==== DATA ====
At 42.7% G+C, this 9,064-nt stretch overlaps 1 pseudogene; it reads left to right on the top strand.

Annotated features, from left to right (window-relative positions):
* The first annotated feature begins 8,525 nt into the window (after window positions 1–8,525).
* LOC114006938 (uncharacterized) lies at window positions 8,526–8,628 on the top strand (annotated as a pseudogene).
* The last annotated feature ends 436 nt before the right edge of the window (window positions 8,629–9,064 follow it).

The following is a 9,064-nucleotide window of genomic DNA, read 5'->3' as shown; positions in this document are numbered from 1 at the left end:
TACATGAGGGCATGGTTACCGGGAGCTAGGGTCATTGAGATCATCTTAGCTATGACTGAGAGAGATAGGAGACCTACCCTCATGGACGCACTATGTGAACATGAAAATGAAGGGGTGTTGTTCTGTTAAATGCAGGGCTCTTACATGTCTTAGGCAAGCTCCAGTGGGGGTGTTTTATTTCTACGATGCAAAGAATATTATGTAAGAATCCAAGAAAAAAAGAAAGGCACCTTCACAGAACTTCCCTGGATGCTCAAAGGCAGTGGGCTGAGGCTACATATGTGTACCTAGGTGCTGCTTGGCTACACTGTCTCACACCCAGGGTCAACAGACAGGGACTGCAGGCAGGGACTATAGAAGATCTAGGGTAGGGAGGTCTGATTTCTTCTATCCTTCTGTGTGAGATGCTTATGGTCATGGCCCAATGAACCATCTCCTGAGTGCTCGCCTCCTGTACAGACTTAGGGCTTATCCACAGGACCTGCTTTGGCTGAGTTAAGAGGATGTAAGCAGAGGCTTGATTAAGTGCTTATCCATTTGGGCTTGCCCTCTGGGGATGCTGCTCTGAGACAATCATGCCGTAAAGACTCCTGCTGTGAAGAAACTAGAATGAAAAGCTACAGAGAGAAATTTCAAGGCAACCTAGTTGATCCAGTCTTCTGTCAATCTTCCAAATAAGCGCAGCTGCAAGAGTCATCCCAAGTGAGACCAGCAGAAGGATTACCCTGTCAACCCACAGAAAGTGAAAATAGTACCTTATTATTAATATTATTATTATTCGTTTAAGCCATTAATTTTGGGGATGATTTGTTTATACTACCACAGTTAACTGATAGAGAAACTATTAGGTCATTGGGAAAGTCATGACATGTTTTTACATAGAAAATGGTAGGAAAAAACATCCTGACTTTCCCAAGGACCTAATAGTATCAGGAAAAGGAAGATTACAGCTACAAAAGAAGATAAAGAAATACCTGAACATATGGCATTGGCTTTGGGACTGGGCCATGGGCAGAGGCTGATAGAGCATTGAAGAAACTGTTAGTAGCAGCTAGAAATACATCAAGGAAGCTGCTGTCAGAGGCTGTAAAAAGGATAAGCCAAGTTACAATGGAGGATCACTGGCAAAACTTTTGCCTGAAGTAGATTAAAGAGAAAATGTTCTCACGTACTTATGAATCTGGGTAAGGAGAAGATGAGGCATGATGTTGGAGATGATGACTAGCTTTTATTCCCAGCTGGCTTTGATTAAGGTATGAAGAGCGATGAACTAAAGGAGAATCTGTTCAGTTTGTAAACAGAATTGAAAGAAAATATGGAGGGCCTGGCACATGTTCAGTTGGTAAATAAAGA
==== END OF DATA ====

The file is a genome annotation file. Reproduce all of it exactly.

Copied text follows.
At 42.7% G+C, this 9,064-nt stretch overlaps 1 pseudogene; it reads left to right on the top strand.

Annotated features, from left to right (window-relative positions):
* The first annotated feature begins 8,525 nt into the window (after window positions 1–8,525).
* LOC114006938 (uncharacterized) lies at window positions 8,526–8,628 on the top strand (annotated as a pseudogene).
* The last annotated feature ends 436 nt before the right edge of the window (window positions 8,629–9,064 follow it).

The following is a 9,064-nucleotide window of genomic DNA, read 5'->3' as shown; positions in this document are numbered from 1 at the left end:
TACATGAGGGCATGGTTACCGGGAGCTAGGGTCATTGAGATCATCTTAGCTATGACTGAGAGAGATAGGAGACCTACCCTCATGGACGCACTATGTGAACATGAAAATGAAGGGGTGTTGTTCTGTTAAATGCAGGGCTCTTACATGTCTTAGGCAAGCTCCAGTGGGGGTGTTTTATTTCTACGATGCAAAGAATATTATGTAAGAATCCAAGAAAAAAAGAAAGGCACCTTCACAGAACTTCCCTGGATGCTCAAAGGCAGTGGGCTGAGGCTACATATGTGTACCTAGGTGCTGCTTGGCTACACTGTCTCACACCCAGGGTCAACAGACAGGGACTGCAGGCAGGGACTATAGAAGATCTAGGGTAGGGAGGTCTGATTTCTTCTATCCTTCTGTGTGAGATGCTTATGGTCATGGCCCAATGAACCATCTCCTGAGTGCTCGCCTCCTGTACAGACTTAGGGCTTATCCACAGGACCTGCTTTGGCTGAGTTAAGAGGATGTAAGCAGAGGCTTGATTAAGTGCTTATCCATTTGGGCTTGCCCTCTGGGGATGCTGCTCTGAGACAATCATGCCGTAAAGACTCCTGCTGTGAAGAAACTAGAATGAAAAGCTACAGAGAGAAATTTCAAGGCAACCTAGTTGATCCAGTCTTCTGTCAATCTTCCAAATAAGCGCAGCTGCAAGAGTCATCCCAAGTGAGACCAGCAGAAGGATTACCCTGTCAACCCACAGAAAGTGAAAATAGTACCTTATTATTAATATTATTATTATTCGTTTAAGCCATTAATTTTGGGGATGATTTGTTTATACTACCACAGTTAACTGATAGAGAAACTATTAGGTCATTGGGAAAGTCATGACATGTTTTTACATAGAAAATGGTAGGAAAAAACATCCTGACTTTCCCAAGGACCTAATAGTATCAGGAAAAGGAAGATTACAGCTACAAAAGAAGATAAAGAAATACCTGAACATATGGCATTGGCTTTGGGACTGGGCCATGGGCAGAGGCTGATAGAGCATTGAAGAAACTGTTAGTAGCAGCTAGAAATACATCAAGGAAGCTGCTGTCAGAGGCTGTAAAAAGGATAAGCCAAGTTACAATGGAGGATCACTGGCAAAACTTTTGCCTGAAGTAGATTAAAGAGAAAATGTTCTCACGTACTTATGAATCTGGGTAAGGAGAAGATGAGGCATGATGTTGGAGATGATGACTAGCTTTTATTCCCAGCTGGCTTTGATTAAGGTATGAAGAGCGATGAACTAAAGGAGAATCTGTTCAGTTTGTAAACAGAATTGAAAGAAAATATGGAGGGCCTGGCACATGTTCAGTTGGTAAATAAAGA